- children’s ramps
- drawing paper
English Language Arts/Language/L.PK.MA.6: Use words and phrases acquired through conversations, listening to books read aloud, activities, and play.
MA Draft Standards:
Physical Sciences/Motion and Stability; Forces and Interaction/PS2.A: Plan and carry out investigations of the behaviors of moving things.
Physical Sciences/Motion and Stability; Forces and Interaction/PS2.B: Using evidence, discuss ideas about what is making something move the way it does and how some movements can be controlled. [Cause and Effect, Stability and Change]
Head Start Outcomes:
Logic and Reasoning/Reasoning and Problem Solving: Recognizes cause and effect relationships.
Science Knowledge/Scientific Skills and Method: Uses senses and tools, including technology, to gather information, investigate materials, and observe processes and relationships.
Science Knowledge/Scientific Skills and Method: Collects, describes, and records information through discussions, drawings, maps, and charts.
PreK Learning Guidelines:
English Language Arts/Language 2: Participate actively in discussions, listen to the ideas of others, and ask and answer relevant questions.
Science and Technology/Inquiry Skills 4: Record observations and share ideas through simple forms of representation such as drawings.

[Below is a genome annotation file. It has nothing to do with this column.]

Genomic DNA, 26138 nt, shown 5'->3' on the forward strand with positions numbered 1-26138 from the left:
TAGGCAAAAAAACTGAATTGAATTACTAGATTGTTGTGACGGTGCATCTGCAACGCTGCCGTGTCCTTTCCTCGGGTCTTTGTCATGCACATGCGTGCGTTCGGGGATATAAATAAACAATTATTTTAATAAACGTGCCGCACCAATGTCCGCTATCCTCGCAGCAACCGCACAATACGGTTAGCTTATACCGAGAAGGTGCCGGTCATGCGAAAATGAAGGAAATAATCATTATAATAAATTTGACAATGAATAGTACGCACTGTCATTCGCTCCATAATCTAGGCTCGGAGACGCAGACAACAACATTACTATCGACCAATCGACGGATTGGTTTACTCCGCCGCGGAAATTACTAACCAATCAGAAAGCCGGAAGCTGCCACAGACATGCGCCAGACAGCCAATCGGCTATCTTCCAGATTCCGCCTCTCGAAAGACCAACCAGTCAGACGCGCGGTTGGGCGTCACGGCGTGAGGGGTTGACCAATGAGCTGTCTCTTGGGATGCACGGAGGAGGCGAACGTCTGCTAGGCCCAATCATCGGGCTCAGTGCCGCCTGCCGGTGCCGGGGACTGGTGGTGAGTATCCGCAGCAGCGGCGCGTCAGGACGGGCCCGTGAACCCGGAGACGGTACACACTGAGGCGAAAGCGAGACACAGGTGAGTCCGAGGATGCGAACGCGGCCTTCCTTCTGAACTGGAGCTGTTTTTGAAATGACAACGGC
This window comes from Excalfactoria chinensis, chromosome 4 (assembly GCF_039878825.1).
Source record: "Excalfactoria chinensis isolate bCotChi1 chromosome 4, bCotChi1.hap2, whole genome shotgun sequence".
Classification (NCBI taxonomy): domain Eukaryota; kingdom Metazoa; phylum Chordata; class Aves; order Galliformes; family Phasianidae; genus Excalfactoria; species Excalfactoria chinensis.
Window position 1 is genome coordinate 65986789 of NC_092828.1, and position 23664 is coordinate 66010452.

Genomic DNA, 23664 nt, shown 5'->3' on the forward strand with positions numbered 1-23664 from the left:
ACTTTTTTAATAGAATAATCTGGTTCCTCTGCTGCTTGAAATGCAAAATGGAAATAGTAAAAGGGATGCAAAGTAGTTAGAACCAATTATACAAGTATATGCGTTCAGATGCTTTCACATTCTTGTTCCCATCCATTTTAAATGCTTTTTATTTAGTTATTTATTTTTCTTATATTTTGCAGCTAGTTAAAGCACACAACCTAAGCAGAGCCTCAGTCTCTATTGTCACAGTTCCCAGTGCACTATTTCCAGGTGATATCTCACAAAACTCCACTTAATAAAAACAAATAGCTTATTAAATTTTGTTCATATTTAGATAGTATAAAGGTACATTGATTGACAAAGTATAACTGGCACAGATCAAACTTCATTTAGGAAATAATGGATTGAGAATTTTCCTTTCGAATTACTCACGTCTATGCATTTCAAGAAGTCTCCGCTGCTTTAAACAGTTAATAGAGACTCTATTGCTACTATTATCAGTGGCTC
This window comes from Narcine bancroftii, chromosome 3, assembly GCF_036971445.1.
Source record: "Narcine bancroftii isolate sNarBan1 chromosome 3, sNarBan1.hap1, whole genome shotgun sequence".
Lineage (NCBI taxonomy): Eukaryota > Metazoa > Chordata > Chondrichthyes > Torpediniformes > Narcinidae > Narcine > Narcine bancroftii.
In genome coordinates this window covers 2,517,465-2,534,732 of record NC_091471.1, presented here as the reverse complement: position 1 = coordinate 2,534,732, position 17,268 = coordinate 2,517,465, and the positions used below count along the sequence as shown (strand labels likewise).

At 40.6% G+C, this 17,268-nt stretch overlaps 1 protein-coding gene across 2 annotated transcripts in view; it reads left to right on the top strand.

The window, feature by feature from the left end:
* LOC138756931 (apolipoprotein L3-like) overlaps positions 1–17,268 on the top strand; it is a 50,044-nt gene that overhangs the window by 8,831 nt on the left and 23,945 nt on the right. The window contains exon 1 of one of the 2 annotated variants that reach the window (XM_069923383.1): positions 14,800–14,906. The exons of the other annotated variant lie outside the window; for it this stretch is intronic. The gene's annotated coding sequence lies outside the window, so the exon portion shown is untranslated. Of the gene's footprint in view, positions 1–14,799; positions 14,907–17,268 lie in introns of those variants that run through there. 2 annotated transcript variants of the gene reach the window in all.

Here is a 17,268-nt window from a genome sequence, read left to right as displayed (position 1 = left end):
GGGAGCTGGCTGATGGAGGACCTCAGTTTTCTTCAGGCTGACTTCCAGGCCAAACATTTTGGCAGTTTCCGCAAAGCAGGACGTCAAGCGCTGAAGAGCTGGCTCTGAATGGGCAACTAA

Small Group: Ramp Races
STEM Key Concepts: A ramp, or inclined plane, is a surface with one end higher than the other; An object placed on an inclined plane will roll, slide, or stay put; The shape of an object affects whether it will roll or slide or stay put
ELA Focus Skills: Speaking and Listening, Vocabulary
Have children continue to explore the ramp materials by racing objects down their ramps. Prompt them to make their ramps different heights, to race the same objects, to race different objects, etc. Ask questions such as,
- How do you think could you make the ball go faster down the ramp?
- Why do you think Ming’s car rolled further than Sean’s car rolled?
- What did you notice about Borgna’s ramp that was different from Helen’s ramp? What did you notice about how the ball moved down each ramp?
After groups have raced objects, explain that you want them to record their findings by drawing their constructions.
Educator Tip: Be sure to keep the focus of the activity on the objects and ramps and not on racing and competing. If it begins to get competitive, have children switch partners.